The Cupressaceae family includes dozens of conifers native to temperate climates, both shrubs and tall trees. Specific species within the family are noted for their long-life, including the Mediterranean Cypress, which is also known as the Italian Cypress (Cupressus sempervirens). This particular species is known to live over 1,000 years.
Cypress Trees are historically relevant to gardeners, who have been planting a variety of Cypress Trees for thousands of years. Despite their longevity, Cypress Trees do not typically exceed a height of 70 feet, and many Cypress Trees are much shorter, averaging near 40 feet tall. For this reason, many gardeners choose to plant Cypress Trees in rows as privacy barriers or privacy screens to mark property lines.
These fast-growing evergreen trees often withstand poor soils and demonstrate quick privacy or windbreak screen growth, with specific species noted for their drought tolerance. Most Cypress Trees, however, prefer wet areas with moderate to heavy rainfall. Several species of Cypress actually prefer to grow in flood-plains and swampy areas, such as the Bald Cypress.
Depending on the species chosen, the Cypress Tree may require a variety of different soil components, watering schedules, and daily maintenance. Whenever planting a new tree, it is important to take the tree’s needs into consideration. Many Cypress species, such as the Italian Cypress, Leyland Cypress, and Drought Tolerant Evergreen Cypress, manage well with minimal effort on the part of the landscaper. Review the quick-care facts for Cypress Trees before reading the specific needs for planting and caring for Cypress Trees in the following sections.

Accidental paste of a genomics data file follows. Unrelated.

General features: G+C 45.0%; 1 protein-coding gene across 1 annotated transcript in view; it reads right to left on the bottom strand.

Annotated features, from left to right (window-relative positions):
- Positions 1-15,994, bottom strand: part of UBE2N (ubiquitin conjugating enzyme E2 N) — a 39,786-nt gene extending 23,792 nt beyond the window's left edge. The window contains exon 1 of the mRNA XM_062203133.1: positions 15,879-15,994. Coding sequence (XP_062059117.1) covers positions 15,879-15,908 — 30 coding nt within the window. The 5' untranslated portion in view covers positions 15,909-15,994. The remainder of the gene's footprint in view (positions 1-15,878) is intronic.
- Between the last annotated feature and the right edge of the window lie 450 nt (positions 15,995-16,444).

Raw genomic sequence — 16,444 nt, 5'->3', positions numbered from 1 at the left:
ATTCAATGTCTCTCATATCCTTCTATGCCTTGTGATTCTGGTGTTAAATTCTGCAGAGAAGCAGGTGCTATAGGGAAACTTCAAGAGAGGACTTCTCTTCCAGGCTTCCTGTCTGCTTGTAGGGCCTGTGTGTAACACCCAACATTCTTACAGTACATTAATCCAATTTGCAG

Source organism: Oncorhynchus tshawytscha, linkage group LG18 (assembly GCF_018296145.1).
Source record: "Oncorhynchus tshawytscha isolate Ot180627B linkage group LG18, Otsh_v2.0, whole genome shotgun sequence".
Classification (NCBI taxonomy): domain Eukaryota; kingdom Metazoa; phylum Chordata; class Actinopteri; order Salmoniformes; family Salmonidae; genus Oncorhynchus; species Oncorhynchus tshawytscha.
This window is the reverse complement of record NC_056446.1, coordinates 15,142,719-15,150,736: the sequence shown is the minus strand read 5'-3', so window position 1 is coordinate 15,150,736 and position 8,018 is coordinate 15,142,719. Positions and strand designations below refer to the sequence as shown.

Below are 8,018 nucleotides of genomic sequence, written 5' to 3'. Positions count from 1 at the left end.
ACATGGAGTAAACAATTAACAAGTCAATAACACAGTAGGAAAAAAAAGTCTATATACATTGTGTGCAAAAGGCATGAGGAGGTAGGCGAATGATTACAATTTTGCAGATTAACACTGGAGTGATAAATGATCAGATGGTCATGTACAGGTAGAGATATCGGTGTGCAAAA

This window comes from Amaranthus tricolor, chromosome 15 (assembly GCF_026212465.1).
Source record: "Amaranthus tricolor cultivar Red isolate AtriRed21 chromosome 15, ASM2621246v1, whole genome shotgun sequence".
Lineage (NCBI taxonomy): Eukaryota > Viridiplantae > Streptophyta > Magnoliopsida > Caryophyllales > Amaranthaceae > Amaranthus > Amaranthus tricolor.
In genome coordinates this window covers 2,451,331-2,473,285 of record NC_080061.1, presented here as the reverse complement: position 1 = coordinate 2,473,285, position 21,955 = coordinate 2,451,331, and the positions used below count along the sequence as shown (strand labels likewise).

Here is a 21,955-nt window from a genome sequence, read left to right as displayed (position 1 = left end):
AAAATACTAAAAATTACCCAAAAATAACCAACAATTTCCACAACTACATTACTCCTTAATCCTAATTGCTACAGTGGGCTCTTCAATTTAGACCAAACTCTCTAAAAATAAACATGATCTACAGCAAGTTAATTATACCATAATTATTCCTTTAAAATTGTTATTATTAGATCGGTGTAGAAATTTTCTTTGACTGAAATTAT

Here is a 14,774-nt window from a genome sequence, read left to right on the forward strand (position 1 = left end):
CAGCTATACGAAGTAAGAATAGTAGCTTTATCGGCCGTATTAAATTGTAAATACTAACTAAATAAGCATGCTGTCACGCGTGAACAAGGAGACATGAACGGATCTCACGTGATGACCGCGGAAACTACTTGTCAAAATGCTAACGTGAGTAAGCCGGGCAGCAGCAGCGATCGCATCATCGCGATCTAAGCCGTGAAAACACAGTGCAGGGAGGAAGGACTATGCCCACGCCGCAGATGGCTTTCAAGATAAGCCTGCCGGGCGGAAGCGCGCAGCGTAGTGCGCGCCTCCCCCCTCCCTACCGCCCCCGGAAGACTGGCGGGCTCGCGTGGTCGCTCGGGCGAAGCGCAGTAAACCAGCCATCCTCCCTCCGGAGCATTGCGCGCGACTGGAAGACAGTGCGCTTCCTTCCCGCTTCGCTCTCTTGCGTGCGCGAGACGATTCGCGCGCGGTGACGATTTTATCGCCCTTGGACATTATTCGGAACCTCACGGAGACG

How to Buy Cypress Trees
Cypress Trees require extreme care in the initial stages of growth, something The Tree Center provides. Several varieties of Cypress Trees can be chosen, with the most popular varieties available at The Tree Center, including the Leyland Cypress and Italian Cypress. Read about the specific variety options below and choose the right Cypress for the specific location. Then, contact The Tree Center to obtain a well-bred, well-loved tree.
How to Plant Cypress Trees
Any new tree requires careful planning prior to planting. Read about the specifics for planting a Cypress Tree below:
Sun: Plant in full sun.
Water: Water immediately after planting and once per week for the first six months, unless it rains. Varies based on species.
When to Plant: Late fall or early spring is best for planting. The Cypress will begin vigorous tree in the spring.
The first step in the planting process is to identify a planting location. If planting a Cypress Tree privacy screen, locate a stretch of land which with full-grown trees will provide additional privacy to the yard. Cypress Trees can also be planted as ornamental trees, and their unique feathery coniferous evergreen leaves will act as a garden accent. Locate an area in full sun – Cypress Trees prefer areas without shade. Also, be sure to choose an area with regular water from either natural rainfall or irrigation systems.
Next, order the Leyland Cypress, Italian Cypress, Drought Tolerant Evergreen Cypress or Dwarf Hinoki Cypress from The Tree Center.